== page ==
In the relatively short period since humans first took to the air, we have devised a lot of ways to achieve flight. Some are very complicated, like rockets and helicopters – magnificent examples of combined knowledge and effort that allow us to zoom through the air. Others are simpler, such as the equipment we use for sports like skydiving and paragliding. Yet, in many ways, these more accessible technologies are just as spectacular. They allow us to achieve incredible thrills and experience the beauty of flight in a compact and affordable fashion.
Both skydiving and paragliding have many variations and sub-disciplines that become available once you get involved, but let’s start right at the top. What is the difference between skydiving and paragliding?
Skydiving is when you climb into an aircraft, fly up really high, jump out and freefall for about a minute, then deploy a parachute for landing. Paragliding is when you take off from the ground by running down a steep hill with your wing already open – generating enough speed and lift to fly out and up from the terrain.
Skydiving has a lot to do with the freefall part, as jumping from an airplane and falling towards the ground at a terminal velocity of around 120mph is one of the most spectacular and exciting experiences there is. A skydiving parachute is designed and built to deploy smoothly from high speed, then allow you to fly back to the landing area and gently touch down.
The parachute part of a skydive is definitely not some kind of afterthought, though, as skydiving wings are amazing flying machines in their own right – and offer both dynamic flight or gentle soaring after the crazy intense rush of freefall.
Paragliding is a more sedate affair. Still, a beautiful experience and fun to do, but it doesn’t typically occupy the same bucket-list urgency as is often associated with a skydive. Statistically, these aerial activities are much less risky than people generally assume – with both being safer than driving a car. Statistics suggest that paragliding (0.0074% fatalities/year) is not safer than skydiving (0.0004% fatalities/year).
To untrained eyes, the wings used by skydivers and paragliders look pretty similar. Both are made from what is basically (albeit sophisticated) fabric and string and pack away into some kind of backpack. The main difference is that paragliders are much bigger, allowing for the pilot to achieve lift and gain altitude by riding on suitable air currents – while a parachute is smaller so it can be packed away into a portable enough container to be usable for freefall.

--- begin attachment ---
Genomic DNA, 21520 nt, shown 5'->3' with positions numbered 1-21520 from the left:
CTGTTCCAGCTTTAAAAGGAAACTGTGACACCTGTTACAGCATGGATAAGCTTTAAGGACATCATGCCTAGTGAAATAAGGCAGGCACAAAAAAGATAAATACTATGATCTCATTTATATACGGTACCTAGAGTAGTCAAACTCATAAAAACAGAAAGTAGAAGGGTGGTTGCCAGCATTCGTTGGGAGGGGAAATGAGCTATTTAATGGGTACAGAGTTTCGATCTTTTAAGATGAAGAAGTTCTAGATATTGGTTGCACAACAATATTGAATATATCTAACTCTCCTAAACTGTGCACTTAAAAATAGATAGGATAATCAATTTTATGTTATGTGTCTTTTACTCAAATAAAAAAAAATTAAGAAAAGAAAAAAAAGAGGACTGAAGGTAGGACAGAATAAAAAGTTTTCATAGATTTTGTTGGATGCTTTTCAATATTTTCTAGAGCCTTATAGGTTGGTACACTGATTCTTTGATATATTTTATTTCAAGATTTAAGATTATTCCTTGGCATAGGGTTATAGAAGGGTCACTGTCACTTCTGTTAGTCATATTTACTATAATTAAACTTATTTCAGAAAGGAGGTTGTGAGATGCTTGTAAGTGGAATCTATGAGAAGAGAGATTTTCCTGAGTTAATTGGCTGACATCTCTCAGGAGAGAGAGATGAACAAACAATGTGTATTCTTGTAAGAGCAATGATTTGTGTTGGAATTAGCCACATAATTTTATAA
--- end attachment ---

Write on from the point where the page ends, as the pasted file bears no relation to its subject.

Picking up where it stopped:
Skydiving parachutes are very good at their intended purpose and inflate into precisely controllable and responsive flying machines that are also designed to descend towards the ground. Paragliders are excellent for their desired use, and skilled pilots can achieve impressively long flights – but you cannot jump from a plane with one.
During landing, both types of wing use a ‘flare’ to allow the pilot a gentle touch-down. Flaring is when the pilot pulls down on both steering toggles at the same time, to level out the wing and create what is effectively an air brake. There is a bit of timing involved, but done correctly means landings are as gentle as can be.
Both sets of equipment use a reserve system, meaning that both a tandem skydiving system (‘rig’) and a tandem paraglider setup have an additional parachute in the unlikely event of malfunction. A skydiving reserve is largely the same as a skydiving main parachute. Although reserve rides are rare, it does happen and is a normalized part of the sport. In the unlikely event that you need to use your reserve while skydiving, not a lot changes about the jump – as during a tandem skydive the deployment altitude is high enough (4000-5000ft) to handle things in plenty of time.
In paragliding, the use of a reserve parachute is, again, very rare. Paragliders are larger and do not deploy while airborne in the same way, so pilots instead carry a round or square reserve parachute that is closer in design to that used in skydiving.
Skydiving and paragliding are often compared but, while they are related in some ways, they offer very different sensations. Flying around under a paraglider can be spectacular, but nothing comes close to the build-and-release of climbing to 13,500 feet in an airplane, opening the door, and leaping out into a gravity-powered plummet.
The added advantage of skydiving is that, while the subtleties between flying a parachute and a paraglider are many, a skydiving wing will give you a pretty good general idea of how paragliding feels. In contrast, a paraglider flight cannot teach you anything about what to expect from freefall.
The way into both sports is most often via a tandem experience. Skydiving or paragliding tandem means a single student paired with an instructor – harnessed together and using a single, larger version of the equipment that is specially designed for the size and weight of two people. This allows for the quickest entry into either a skydive or a paragliding flight, as the student can enjoy it with minimal training while the instructor handles all the technical stuff.
Although they are different sports, there is a direct relationship between skydiving and paragliding, and many skydivers are also paraglider pilots. Sometimes we go paragliding, but we skydive every day to introduce as many new people to our sport as possible. It is not a competition, but if it was – in our opinion – skydiving is impossible to beat as an experience you will treasure forever.
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